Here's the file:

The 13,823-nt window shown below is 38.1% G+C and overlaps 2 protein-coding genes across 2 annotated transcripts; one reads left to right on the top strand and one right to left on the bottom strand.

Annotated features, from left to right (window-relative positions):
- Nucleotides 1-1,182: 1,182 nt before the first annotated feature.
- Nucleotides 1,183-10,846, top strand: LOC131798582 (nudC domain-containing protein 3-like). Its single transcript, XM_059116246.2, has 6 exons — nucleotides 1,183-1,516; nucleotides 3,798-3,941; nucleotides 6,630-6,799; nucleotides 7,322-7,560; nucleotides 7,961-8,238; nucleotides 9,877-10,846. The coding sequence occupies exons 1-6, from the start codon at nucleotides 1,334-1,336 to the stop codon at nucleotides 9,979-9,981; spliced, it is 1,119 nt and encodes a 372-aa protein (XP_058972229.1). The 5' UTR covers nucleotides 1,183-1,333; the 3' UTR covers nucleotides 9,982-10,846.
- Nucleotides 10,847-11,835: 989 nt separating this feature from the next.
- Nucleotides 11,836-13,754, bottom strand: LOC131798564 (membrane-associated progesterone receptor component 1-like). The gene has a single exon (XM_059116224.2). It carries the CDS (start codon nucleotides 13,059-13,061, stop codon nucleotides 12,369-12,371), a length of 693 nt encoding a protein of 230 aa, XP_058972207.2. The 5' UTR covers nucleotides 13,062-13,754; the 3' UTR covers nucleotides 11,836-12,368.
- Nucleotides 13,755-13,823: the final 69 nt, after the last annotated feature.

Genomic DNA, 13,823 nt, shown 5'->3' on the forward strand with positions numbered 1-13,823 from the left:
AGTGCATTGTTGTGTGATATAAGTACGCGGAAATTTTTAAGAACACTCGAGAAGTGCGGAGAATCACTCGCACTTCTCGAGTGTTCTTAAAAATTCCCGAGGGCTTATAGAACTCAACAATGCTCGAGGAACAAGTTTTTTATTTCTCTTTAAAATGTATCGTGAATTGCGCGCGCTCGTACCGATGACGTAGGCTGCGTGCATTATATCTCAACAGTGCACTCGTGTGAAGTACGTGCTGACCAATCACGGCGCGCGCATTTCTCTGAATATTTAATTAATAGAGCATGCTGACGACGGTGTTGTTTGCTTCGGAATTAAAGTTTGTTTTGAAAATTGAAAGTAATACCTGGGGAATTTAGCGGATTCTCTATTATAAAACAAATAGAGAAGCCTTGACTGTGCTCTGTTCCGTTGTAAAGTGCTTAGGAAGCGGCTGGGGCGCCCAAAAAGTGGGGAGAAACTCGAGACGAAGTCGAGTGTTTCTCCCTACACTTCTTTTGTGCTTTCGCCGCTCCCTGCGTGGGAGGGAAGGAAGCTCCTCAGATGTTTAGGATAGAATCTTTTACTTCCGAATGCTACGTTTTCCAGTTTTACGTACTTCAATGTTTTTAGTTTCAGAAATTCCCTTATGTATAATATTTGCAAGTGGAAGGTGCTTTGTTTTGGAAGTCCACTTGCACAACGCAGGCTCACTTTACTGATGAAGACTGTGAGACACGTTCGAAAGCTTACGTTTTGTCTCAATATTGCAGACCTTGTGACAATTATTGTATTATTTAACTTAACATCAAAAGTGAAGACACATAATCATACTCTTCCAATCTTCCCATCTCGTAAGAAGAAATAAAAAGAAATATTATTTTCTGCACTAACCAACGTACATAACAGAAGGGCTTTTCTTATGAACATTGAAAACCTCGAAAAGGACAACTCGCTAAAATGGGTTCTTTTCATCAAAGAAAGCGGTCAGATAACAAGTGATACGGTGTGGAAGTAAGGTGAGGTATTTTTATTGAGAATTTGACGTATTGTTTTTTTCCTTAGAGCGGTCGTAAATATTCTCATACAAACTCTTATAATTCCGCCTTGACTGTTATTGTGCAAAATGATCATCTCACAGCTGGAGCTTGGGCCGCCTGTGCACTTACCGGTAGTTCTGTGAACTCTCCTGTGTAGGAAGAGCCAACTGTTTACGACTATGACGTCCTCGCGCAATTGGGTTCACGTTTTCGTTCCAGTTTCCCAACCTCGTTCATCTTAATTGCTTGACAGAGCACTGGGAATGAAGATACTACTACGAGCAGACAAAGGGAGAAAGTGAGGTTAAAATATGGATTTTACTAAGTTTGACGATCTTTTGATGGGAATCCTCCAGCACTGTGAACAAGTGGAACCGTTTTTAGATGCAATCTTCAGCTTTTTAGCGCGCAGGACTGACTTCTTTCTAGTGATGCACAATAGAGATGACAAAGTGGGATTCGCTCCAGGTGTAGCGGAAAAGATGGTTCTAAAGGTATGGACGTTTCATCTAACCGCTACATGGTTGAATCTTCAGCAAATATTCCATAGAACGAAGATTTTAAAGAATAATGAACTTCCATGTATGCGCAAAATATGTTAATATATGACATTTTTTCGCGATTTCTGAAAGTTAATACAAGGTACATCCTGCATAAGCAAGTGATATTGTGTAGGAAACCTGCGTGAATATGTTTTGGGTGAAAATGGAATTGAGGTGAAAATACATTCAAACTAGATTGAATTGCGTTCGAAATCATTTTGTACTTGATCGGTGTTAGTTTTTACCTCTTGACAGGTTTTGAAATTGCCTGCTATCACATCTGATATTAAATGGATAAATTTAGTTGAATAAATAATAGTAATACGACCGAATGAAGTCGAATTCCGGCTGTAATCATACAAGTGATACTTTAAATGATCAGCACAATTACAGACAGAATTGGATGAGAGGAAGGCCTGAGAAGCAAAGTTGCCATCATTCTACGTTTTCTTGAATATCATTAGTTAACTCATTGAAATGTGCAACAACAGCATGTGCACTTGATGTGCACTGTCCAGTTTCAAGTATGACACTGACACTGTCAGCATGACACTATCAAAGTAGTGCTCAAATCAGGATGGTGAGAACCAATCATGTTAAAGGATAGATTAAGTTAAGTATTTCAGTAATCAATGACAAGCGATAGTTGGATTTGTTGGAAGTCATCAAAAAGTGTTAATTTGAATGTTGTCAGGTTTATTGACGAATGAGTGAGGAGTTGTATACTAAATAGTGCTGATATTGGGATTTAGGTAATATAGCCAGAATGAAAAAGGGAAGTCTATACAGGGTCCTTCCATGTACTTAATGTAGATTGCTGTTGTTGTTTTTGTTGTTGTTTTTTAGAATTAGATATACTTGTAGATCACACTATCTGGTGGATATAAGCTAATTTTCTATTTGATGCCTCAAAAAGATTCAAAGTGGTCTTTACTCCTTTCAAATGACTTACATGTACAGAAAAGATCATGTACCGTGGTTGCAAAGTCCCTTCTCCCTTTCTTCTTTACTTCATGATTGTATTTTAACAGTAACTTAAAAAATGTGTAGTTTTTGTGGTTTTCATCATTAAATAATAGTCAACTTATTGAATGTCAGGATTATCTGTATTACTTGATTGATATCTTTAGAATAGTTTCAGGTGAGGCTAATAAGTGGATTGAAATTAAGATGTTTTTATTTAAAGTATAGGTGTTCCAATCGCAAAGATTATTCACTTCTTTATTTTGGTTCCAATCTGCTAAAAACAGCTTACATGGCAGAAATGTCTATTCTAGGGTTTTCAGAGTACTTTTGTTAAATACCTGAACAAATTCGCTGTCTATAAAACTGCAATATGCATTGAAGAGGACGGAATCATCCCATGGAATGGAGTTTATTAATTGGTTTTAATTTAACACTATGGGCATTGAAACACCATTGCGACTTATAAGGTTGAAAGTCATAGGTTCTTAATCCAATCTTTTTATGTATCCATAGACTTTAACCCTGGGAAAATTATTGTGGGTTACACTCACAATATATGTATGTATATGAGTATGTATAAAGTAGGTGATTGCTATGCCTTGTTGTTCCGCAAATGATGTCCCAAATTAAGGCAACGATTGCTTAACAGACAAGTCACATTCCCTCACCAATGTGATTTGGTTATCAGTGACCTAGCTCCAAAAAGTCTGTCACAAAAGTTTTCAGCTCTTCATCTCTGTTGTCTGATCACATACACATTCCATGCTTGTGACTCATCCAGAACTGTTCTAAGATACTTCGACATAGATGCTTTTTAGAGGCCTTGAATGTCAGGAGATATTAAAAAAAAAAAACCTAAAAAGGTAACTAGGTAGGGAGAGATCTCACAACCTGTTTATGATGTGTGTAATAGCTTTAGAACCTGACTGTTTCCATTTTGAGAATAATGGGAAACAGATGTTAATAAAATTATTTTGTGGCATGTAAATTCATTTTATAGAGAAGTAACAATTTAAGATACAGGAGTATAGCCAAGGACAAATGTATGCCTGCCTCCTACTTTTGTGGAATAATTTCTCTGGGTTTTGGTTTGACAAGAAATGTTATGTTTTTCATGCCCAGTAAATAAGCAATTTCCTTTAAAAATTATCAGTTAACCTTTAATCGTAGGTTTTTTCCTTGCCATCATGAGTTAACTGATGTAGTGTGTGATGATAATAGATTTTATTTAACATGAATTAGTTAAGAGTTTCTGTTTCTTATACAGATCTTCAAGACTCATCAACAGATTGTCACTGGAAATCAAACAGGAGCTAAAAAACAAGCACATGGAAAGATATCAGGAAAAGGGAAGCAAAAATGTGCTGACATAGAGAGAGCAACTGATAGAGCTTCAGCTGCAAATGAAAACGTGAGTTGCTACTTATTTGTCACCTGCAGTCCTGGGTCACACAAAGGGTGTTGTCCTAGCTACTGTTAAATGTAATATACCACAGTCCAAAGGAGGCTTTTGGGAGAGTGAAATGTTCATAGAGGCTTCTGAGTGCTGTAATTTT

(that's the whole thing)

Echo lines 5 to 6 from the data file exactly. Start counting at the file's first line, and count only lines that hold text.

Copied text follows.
- Nucleotides 10,847-11,835: 989 nt separating this feature from the next.
- Nucleotides 11,836-13,754, bottom strand: LOC131798564 (membrane-associated progesterone receptor component 1-like). The gene has a single exon (XM_059116224.2). It carries the CDS (start codon nucleotides 13,059-13,061, stop codon nucleotides 12,369-12,371), a length of 693 nt encoding a protein of 230 aa, XP_058972207.2. The 5' UTR covers nucleotides 13,062-13,754; the 3' UTR covers nucleotides 11,836-12,368.